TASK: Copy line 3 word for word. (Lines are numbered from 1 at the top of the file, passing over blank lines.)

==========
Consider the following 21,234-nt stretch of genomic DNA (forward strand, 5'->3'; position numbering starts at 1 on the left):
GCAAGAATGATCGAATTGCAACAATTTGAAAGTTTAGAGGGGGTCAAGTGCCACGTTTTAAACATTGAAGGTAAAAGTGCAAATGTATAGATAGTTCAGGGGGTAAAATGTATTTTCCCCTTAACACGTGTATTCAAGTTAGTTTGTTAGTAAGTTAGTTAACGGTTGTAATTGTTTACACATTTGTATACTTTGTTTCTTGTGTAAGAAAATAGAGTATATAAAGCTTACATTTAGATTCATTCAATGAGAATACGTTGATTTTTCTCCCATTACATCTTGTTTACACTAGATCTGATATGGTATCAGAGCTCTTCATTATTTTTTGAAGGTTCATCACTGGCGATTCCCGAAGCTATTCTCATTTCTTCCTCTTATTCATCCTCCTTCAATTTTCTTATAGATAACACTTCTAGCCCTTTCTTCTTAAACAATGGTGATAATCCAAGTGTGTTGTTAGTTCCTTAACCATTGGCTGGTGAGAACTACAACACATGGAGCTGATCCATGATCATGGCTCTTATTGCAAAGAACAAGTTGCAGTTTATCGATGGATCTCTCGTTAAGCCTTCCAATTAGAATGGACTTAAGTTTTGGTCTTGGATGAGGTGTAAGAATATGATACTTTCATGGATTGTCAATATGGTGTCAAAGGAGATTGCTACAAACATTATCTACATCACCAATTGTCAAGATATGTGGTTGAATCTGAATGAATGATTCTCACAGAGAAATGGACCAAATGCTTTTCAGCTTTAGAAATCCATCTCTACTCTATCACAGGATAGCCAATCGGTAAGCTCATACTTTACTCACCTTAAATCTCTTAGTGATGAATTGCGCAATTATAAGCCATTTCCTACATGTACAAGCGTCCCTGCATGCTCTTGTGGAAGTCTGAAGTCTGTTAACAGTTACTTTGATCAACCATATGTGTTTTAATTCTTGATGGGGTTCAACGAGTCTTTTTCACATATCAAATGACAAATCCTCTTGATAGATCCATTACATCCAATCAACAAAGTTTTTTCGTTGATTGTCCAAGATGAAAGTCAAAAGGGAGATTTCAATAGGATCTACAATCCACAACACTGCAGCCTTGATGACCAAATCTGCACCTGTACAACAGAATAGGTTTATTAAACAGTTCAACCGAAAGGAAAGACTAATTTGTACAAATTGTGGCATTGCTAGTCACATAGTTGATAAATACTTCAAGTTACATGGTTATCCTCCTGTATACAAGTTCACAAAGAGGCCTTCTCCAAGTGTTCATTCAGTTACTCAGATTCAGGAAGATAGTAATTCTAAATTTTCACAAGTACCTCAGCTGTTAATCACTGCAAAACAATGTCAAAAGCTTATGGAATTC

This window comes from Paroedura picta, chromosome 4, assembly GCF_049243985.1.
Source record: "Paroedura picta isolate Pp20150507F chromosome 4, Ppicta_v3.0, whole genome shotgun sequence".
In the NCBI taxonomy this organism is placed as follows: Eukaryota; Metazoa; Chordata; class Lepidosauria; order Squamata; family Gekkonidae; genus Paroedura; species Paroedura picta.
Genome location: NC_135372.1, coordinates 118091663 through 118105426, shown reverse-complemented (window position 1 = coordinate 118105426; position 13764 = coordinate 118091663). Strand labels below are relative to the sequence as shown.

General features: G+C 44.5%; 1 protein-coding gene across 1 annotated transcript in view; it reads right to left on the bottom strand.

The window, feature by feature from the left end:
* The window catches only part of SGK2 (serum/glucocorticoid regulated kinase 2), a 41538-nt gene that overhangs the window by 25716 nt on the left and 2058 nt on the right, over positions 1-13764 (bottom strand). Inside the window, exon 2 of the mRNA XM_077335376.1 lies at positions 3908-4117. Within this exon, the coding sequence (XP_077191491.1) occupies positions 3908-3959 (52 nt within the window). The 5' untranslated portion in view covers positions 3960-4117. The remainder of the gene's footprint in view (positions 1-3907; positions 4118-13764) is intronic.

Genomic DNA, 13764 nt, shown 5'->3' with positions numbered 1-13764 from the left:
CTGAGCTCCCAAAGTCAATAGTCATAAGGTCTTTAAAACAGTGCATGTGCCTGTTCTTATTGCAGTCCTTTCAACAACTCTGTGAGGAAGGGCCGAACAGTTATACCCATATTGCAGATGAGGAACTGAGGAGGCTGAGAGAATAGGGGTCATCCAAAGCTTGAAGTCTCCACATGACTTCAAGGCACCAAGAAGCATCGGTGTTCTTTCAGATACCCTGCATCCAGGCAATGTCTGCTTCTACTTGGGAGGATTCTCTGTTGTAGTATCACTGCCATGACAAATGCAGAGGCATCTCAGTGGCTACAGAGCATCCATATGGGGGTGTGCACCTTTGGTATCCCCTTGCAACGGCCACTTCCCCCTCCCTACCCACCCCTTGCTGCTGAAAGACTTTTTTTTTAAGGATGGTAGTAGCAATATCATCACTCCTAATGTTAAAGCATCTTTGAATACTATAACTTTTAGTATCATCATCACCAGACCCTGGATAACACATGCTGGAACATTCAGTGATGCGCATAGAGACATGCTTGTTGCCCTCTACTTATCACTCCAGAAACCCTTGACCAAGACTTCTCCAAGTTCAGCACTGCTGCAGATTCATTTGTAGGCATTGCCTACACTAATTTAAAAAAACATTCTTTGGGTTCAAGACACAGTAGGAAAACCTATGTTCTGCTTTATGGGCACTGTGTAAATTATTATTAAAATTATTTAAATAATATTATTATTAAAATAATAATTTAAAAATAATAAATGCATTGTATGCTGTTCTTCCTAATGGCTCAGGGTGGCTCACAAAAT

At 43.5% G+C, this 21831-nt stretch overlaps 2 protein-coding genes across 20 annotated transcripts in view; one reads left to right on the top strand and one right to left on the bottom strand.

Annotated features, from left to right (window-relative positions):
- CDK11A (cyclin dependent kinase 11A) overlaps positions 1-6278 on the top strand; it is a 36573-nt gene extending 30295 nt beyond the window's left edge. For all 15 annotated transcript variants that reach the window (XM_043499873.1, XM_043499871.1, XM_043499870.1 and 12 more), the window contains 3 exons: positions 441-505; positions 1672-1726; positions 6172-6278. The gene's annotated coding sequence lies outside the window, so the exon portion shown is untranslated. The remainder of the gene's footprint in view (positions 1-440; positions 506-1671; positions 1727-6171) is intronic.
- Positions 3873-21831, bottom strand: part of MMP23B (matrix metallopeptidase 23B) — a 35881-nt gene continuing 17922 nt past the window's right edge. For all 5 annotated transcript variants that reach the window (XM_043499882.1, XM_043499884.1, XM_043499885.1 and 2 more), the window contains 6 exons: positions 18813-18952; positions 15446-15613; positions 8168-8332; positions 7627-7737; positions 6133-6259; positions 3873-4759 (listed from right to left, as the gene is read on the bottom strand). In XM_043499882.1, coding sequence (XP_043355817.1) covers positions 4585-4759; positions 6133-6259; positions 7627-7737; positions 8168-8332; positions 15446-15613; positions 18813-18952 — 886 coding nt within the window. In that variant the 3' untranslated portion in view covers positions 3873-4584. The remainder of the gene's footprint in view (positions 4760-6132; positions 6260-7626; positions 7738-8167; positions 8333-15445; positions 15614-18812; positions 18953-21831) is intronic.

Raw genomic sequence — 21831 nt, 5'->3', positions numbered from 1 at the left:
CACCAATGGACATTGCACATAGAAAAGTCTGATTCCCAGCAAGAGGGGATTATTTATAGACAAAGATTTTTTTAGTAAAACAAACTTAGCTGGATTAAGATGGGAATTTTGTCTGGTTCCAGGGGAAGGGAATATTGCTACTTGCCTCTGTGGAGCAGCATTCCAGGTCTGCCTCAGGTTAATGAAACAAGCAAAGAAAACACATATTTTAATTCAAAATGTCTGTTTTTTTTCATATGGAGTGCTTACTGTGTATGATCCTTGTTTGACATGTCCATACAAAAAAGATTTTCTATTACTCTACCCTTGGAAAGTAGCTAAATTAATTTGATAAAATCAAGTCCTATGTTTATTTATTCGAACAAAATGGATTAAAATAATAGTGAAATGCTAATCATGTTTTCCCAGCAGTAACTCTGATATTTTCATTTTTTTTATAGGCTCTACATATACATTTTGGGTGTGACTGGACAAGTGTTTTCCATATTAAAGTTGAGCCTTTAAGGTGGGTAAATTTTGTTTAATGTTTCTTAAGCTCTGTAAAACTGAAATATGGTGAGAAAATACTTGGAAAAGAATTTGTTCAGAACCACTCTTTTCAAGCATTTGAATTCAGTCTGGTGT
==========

This window comes from Paroedura picta, chromosome 4, assembly GCF_049243985.1.